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CRM / Customer Relationship Management

CRM stands for customer relationship management. It essentially is the practice of taking an active approach to understanding how a company interacts with its customers and creating a strategy to manage that relationship for both current and future customers.

In practice, CRM is typically used to describe software systems, of which many are available.

In practice, CRM is generally used synonymously with CRM software. There are numerous systems available to help manage the wealth of customer data that you have available to you. In a nutshell, CRM software is a multi-tentacled database that links the various aspects of your customer relationship into one system that coordinates activities.

CRM software alone, though, is not enough. You must have strong customer facing processes in order to effectively manage relationships. For example, a CRM system may tell you when to contact a customer, but your sales team needs good processes in order to make that contact effective. The same holds true for any of the contact points with your customers.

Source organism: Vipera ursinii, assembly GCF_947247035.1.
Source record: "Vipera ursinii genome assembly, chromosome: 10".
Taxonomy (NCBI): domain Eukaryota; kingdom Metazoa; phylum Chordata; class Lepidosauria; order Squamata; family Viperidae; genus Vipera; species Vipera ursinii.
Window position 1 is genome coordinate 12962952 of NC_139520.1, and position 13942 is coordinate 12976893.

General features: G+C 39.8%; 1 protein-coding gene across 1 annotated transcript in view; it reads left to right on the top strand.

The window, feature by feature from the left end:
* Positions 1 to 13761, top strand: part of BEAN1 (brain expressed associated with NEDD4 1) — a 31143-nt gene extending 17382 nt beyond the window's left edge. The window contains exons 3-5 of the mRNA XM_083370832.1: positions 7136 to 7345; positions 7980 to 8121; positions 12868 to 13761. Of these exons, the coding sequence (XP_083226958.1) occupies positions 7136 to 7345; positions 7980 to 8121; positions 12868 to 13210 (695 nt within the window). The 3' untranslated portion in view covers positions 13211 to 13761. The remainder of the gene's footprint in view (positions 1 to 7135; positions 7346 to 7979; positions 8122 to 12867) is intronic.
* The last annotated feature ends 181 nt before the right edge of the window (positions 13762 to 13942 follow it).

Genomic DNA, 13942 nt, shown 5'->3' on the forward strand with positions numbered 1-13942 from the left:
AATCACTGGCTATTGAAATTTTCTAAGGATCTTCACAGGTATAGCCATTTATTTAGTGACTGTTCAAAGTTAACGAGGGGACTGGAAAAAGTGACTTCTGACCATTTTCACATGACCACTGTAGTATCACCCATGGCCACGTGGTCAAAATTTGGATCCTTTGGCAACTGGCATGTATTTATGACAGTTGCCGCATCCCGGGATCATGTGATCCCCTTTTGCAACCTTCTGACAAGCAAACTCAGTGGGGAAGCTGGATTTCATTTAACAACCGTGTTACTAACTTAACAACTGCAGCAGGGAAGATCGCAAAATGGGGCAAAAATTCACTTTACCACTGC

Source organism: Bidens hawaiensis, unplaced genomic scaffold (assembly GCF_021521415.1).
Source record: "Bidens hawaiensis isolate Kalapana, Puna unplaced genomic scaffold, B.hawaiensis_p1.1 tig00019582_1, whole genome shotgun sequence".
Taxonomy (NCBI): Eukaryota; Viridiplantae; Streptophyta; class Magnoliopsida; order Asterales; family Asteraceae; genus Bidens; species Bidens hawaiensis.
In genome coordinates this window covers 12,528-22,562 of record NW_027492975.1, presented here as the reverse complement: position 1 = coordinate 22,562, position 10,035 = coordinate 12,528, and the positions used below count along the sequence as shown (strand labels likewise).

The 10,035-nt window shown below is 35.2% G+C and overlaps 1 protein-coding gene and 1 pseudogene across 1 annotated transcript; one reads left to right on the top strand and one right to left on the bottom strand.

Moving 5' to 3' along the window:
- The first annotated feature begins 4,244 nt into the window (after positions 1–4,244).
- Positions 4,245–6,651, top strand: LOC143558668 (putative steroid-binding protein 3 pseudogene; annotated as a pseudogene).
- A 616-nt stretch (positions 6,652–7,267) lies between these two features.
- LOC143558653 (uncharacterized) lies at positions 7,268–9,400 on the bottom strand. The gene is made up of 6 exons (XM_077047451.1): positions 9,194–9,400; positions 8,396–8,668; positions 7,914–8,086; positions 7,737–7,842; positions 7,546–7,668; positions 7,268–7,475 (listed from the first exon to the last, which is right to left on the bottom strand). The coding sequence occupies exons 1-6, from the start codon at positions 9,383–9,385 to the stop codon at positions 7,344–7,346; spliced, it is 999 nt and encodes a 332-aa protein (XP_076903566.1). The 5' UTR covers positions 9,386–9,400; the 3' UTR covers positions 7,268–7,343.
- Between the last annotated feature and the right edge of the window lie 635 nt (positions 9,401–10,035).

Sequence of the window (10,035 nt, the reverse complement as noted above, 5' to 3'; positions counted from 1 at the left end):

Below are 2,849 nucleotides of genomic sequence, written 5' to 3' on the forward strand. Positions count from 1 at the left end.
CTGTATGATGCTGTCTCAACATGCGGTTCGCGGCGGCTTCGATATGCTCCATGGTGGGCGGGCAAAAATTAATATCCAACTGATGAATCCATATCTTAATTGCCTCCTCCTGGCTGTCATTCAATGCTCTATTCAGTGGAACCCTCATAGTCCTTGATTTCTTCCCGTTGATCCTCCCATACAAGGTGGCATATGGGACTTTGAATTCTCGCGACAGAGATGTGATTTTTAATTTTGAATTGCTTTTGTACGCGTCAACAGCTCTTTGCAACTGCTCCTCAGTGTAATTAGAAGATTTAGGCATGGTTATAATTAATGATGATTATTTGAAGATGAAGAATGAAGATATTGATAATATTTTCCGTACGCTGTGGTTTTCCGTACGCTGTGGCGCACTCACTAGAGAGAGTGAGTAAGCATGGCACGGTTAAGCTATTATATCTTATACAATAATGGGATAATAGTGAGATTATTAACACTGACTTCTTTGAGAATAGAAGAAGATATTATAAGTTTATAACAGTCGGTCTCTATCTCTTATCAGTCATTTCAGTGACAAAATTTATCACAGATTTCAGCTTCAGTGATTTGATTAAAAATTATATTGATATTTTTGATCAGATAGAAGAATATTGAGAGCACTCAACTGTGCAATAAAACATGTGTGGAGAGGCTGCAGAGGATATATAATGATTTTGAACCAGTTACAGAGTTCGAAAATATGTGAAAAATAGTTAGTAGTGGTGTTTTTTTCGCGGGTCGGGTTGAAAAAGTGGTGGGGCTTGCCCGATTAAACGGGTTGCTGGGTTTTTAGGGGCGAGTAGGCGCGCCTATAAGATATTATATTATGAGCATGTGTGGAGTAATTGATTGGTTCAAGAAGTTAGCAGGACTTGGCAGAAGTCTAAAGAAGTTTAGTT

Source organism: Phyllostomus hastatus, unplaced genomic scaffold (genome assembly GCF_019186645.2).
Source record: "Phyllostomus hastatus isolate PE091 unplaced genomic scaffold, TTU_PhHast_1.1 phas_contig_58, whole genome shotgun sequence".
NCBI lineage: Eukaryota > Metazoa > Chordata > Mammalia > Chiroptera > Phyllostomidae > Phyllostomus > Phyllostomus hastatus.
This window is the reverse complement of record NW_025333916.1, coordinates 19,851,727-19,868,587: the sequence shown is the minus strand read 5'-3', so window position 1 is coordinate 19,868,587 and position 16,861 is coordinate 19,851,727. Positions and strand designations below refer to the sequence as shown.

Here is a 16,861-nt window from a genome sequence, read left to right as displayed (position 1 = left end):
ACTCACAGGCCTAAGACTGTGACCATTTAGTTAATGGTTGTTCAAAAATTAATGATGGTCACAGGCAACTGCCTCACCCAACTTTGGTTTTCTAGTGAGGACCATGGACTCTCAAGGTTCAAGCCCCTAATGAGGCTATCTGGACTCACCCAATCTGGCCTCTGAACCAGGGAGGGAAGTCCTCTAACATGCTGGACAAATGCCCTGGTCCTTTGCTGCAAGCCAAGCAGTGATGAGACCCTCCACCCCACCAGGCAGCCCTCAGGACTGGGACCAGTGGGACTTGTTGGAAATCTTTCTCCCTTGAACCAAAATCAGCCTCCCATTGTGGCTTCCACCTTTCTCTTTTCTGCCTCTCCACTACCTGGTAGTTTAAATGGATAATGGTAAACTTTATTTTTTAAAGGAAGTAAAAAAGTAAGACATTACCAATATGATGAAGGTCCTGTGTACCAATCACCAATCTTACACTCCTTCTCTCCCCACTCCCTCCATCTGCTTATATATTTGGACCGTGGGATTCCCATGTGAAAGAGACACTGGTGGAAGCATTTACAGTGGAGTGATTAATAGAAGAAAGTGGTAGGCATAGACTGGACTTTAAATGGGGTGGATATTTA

Continuous Improvement and CRM

The most obvious way that continuous improvement efforts help your customer relationships is by helping you produce products correctly, quickly, and economically. Get those three things done right, and the keeping things on good terms with your customers is much easier.

The less obvious way to use Lean to help your customer relationship efforts is to inventory all of the customer facing processes you have and then create a plan to manage each of those process. A great place to start is with a value stream map. Be sure to emphasize the information flow, as that often feeds the information into the CRM database.

Another infrequent application of continuous improvement efforts is in the sales process. The traditional view of sales is that it is a creative effort where structured processes have limited benefit. While there is some truth to that once a salesperson is in the room with a potential customer, there is quite a bit of room for improvement in the support systems.

A final impact point for continuous improvement is in establishing metrics and managing countermeasure for the data that the CRM software system produces. The structured approach to misses will help get the most out of your CRM investment. What does this mean in practice? If you set monthly targets for, say, the number of new prospective customers added to the database, and you fall short, you’ll be required to do something about it. That “something” will focus on specific processes, and the improvement efforts will be more effective with the application of continuous improvement principles.


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